Is Peter Sagan The Hero Cycling So Badly Needs?

In his latest goofy video, Peter Sagan channels his inner Stalone and it’s perfect.

“My life has always been like a movie,” Sagan starts. Then he chops some wood, pulls some logs, climbs some cliffs and gives us a little hint at things to come. Saganitacus Brutus. I’ll take it.

Sagan’s antics both on and off the bike have quickly made him cycling’s modern hero, he’s not only capable of winning big races and making big sacrifices to get a teammate the win, but he’s also an all-star at engaging with the public at large. Off the bike, the first thing you notice is the guys hair. Sagan’s hair is simply magnificent. Long chestnut hair with blondish streaks gently brushing the shoulders of Sagan’s rainbow-striped world champion jersey is an image that no other cyclist can offer. It’s hair you’d normally see on a trashy romance novel cover at the supermarket.

At 26 years old, Sagan is a dazzling talent who has already won many races.  But wins along do not explain the guys popularity. He wins aggressively with exciting flourishes that remind cycling fans of a romanticized past. He’s also pretty eccentric, not fearful of pulling a wheelie across the finish line or not shaving his legs at the start of the season. He also has some interesting American-influence buying habits. Case in point, he recently took delivery on a delicious 1970 Dodge Charger, a ’70 Charger with a “Dukes of Hazzard” theme sone playing foghorn none-the-less.

Oh, and lest I forget there’s also the fact that Sagan and his wife, Katarina, made a great shot-for-shot remake of the last scene of “Grease.”

We’re now approaching halfway through the 2016 Tour de France and Sagan has been his usual, entertaining self. Sagan is not a contender for the yellow jersey, that’s left to the likes of Chris Froome and Nairo Quintana. Regardless, that didn’t keep him from spending a day in it. Sagan is, however, a favorite to win the green sprinter’s jersey, which means throughout the race he’ll be one of the most watched riders in the field.

Got a crazy bike guy at work, maybe you are that guy, chances are Sagan is his favorite rider. Hell, when I grow up I want to be like Peter Sagan.

Most big name cyclist of recent years would be best described  with words and phrases like; cold, twitchy, jumpy, stuck up, prick. Lance Armstrong was a classic prick; rude to fans, calculating to the point of exhausting everyone around him, and just overall a bad, bad man. Contador, more recently, isn’t any better. But Sagan, he seems so approachable, down to earth and he seems to actually be having fun.

Fun is something those of us who love cycling have always looked for in a big name pro. I watch cycling because I love cycling. Watching pros like Armstrong is more like watching an accountant than it like watching someone who truly loves riding a bike.

Sagan is in the best stretch of his career. Last July, he won the Tour de France’s green jersey for the fourth time. Then he won  Worlds. This spring, he won both  Gent-Wevelgem and the Tour of Flanders.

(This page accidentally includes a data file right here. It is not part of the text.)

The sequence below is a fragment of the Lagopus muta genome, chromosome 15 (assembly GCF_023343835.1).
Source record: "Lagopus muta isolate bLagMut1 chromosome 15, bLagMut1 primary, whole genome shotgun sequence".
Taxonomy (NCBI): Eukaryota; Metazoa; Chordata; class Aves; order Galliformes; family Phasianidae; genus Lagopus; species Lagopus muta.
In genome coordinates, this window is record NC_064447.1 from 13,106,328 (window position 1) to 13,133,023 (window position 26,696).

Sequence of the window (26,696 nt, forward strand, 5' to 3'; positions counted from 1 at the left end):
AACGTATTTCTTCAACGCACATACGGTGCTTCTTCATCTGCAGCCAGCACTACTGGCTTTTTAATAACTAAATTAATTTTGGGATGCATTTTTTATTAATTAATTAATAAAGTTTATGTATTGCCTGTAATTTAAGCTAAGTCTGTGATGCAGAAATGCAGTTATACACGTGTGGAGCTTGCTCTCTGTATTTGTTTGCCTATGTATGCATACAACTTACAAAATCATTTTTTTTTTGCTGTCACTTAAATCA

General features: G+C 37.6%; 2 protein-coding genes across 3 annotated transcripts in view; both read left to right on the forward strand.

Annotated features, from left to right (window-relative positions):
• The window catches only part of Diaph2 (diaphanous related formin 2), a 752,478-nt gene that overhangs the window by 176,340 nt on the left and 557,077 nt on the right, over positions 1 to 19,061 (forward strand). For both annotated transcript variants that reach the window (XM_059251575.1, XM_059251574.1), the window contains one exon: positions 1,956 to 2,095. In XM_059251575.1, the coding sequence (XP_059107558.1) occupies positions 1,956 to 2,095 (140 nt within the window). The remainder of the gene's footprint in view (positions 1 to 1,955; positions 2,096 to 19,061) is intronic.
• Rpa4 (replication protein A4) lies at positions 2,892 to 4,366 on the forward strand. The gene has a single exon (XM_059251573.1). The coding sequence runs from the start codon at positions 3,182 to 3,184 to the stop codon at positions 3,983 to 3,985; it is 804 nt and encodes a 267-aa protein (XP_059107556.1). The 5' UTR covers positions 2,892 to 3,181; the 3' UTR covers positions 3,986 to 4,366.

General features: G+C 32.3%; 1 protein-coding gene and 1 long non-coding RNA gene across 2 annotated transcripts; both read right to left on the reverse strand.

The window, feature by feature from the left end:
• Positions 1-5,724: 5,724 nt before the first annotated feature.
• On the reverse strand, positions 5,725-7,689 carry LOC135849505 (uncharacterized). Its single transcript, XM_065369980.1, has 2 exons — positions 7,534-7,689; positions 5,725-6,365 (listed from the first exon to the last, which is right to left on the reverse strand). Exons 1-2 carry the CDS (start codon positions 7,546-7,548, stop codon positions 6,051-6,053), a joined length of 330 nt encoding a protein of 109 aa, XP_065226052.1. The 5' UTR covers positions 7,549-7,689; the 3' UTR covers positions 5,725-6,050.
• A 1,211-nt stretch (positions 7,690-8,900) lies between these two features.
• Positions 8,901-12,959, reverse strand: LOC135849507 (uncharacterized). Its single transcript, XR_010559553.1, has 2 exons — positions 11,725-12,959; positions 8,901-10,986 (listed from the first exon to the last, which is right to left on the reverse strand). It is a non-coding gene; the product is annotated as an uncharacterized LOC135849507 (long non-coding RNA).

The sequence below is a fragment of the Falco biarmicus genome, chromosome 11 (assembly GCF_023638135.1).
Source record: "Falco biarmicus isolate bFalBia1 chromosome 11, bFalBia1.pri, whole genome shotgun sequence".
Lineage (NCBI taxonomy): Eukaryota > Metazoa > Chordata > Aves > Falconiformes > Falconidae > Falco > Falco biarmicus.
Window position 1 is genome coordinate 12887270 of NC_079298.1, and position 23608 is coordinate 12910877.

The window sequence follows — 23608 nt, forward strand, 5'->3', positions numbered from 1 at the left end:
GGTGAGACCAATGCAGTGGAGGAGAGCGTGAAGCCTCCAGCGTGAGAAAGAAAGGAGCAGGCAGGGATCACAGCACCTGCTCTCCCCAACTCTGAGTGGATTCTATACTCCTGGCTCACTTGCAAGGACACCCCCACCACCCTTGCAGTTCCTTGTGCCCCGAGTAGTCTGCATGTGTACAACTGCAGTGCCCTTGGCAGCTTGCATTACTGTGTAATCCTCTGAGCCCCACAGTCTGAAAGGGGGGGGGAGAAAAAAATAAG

Everyone knows about the doping which has caused scandal after scandal in cycling. It’s pulled fans and passion from the sport. At the same time, cycling has become very clinical with power meters, feet climber per minute and other data points telling riders exactly how far and fast they can ride. It’s great for teams, but it has taken a lot of the impulsivity of riding out of the game for viewers. We like attacks, even if they fail.

Sagan has that impulsivity, and sometimes it throws everybody else out of their calculated routine so well that it pays off. Take the World Championships in Richmond, Virginia last year as an example. Sagan hid in the peloton for the entire race until the final lap when he exploded out of the pack in what can only be described as a dream move. He punched up the climb and then escaped for good on the descent and hung in there for one of the best solo victories I’ve seen in recent years. Anyone that’s spent time on Zwift knows that climb well, it sucks, Sagan crushed it.

Plain and simple, Sagan has panache. Everyone who’s ever raced a bike wants to win like Sagan won at Richmond. Lay it all on the line, and beat the pack by mere meters. Beautiful.

Sagan’s earlier years were a bit less than stable, he was rightly criticized in 2013 when he  pinched a female presenter at a podium ceremony. Today, 3 years later, he’s still fun but more appropriately so. Sagan’s early years also help explain why he’s so fun to watch. He came into the cycling world on a mountain bike which lent him some of the most otherworldly bike-handing skills you’ll ever see from a pro road cyclist.  At this year’s Paris-Roubaix race, Sagan made me nearly spit up my beer  when he bunny-hopped off the French cobblestones and over rival Fabian Cancellara’s bike  after Cancellara crashed.

At the end of the 2016 season, Sagan will be a free agent as Oleg Tinkov plans to leave the sport.  On Thursday, Velonews and the Belgian newspaper Het Nieuwsblad reported Sagan would ride next year for Bora Hansgrohe, a German team. He also plans to represent his home country of Slovakia in the 2016 Olympics in Rio, but on a mountain bike, not the road.

He will be a rock star whatever he does and wherever he goes and for us me he’s revitalized the sport of cycling. Sagan is a guy I feel good about cheering on, for that I’m grateful.

Say something witty